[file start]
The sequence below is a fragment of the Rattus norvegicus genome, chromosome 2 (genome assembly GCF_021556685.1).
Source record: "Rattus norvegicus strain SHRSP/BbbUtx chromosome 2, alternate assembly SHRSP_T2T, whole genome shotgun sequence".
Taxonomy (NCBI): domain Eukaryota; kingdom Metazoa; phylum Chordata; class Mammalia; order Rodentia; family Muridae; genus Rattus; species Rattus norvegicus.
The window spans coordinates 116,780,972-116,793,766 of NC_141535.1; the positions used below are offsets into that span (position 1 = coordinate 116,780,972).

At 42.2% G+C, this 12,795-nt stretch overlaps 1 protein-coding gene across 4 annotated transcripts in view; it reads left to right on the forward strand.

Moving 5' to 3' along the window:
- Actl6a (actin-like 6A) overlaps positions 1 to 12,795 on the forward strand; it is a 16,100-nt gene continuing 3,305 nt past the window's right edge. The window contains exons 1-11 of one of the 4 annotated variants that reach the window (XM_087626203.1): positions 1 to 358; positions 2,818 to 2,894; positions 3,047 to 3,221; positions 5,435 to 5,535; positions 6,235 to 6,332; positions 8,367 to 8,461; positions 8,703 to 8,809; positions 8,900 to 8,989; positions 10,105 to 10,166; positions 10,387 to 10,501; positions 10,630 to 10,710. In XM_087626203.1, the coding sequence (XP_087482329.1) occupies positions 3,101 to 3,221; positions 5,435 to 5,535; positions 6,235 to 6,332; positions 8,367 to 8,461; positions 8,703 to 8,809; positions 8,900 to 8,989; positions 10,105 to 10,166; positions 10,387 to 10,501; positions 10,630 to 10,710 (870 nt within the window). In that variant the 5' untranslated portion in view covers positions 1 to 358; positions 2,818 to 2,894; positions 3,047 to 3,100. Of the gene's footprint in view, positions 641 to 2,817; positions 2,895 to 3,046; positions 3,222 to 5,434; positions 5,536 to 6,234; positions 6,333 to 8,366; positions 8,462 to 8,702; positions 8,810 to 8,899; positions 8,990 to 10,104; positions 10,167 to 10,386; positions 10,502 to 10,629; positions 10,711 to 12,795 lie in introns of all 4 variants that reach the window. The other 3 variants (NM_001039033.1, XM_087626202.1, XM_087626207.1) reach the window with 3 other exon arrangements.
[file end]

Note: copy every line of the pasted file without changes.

The sequence below is a fragment of the Rattus norvegicus genome, chromosome 2 (genome assembly GCF_021556685.1).
Source record: "Rattus norvegicus strain SHRSP/BbbUtx chromosome 2, alternate assembly SHRSP_T2T, whole genome shotgun sequence".
Taxonomy (NCBI): domain Eukaryota; kingdom Metazoa; phylum Chordata; class Mammalia; order Rodentia; family Muridae; genus Rattus; species Rattus norvegicus.
The window spans coordinates 116,780,972-116,793,766 of NC_141535.1; the positions used below are offsets into that span (position 1 = coordinate 116,780,972).

At 42.2% G+C, this 12,795-nt stretch overlaps 1 protein-coding gene across 4 annotated transcripts in view; it reads left to right on the forward strand.

Moving 5' to 3' along the window:
- Actl6a (actin-like 6A) overlaps positions 1 to 12,795 on the forward strand; it is a 16,100-nt gene continuing 3,305 nt past the window's right edge. The window contains exons 1-11 of one of the 4 annotated variants that reach the window (XM_087626203.1): positions 1 to 358; positions 2,818 to 2,894; positions 3,047 to 3,221; positions 5,435 to 5,535; positions 6,235 to 6,332; positions 8,367 to 8,461; positions 8,703 to 8,809; positions 8,900 to 8,989; positions 10,105 to 10,166; positions 10,387 to 10,501; positions 10,630 to 10,710. In XM_087626203.1, the coding sequence (XP_087482329.1) occupies positions 3,101 to 3,221; positions 5,435 to 5,535; positions 6,235 to 6,332; positions 8,367 to 8,461; positions 8,703 to 8,809; positions 8,900 to 8,989; positions 10,105 to 10,166; positions 10,387 to 10,501; positions 10,630 to 10,710 (870 nt within the window). In that variant the 5' untranslated portion in view covers positions 1 to 358; positions 2,818 to 2,894; positions 3,047 to 3,100. Of the gene's footprint in view, positions 641 to 2,817; positions 2,895 to 3,046; positions 3,222 to 5,434; positions 5,536 to 6,234; positions 6,333 to 8,366; positions 8,462 to 8,702; positions 8,810 to 8,899; positions 8,990 to 10,104; positions 10,167 to 10,386; positions 10,502 to 10,629; positions 10,711 to 12,795 lie in introns of all 4 variants that reach the window. The other 3 variants (NM_001039033.1, XM_087626202.1, XM_087626207.1) reach the window with 3 other exon arrangements.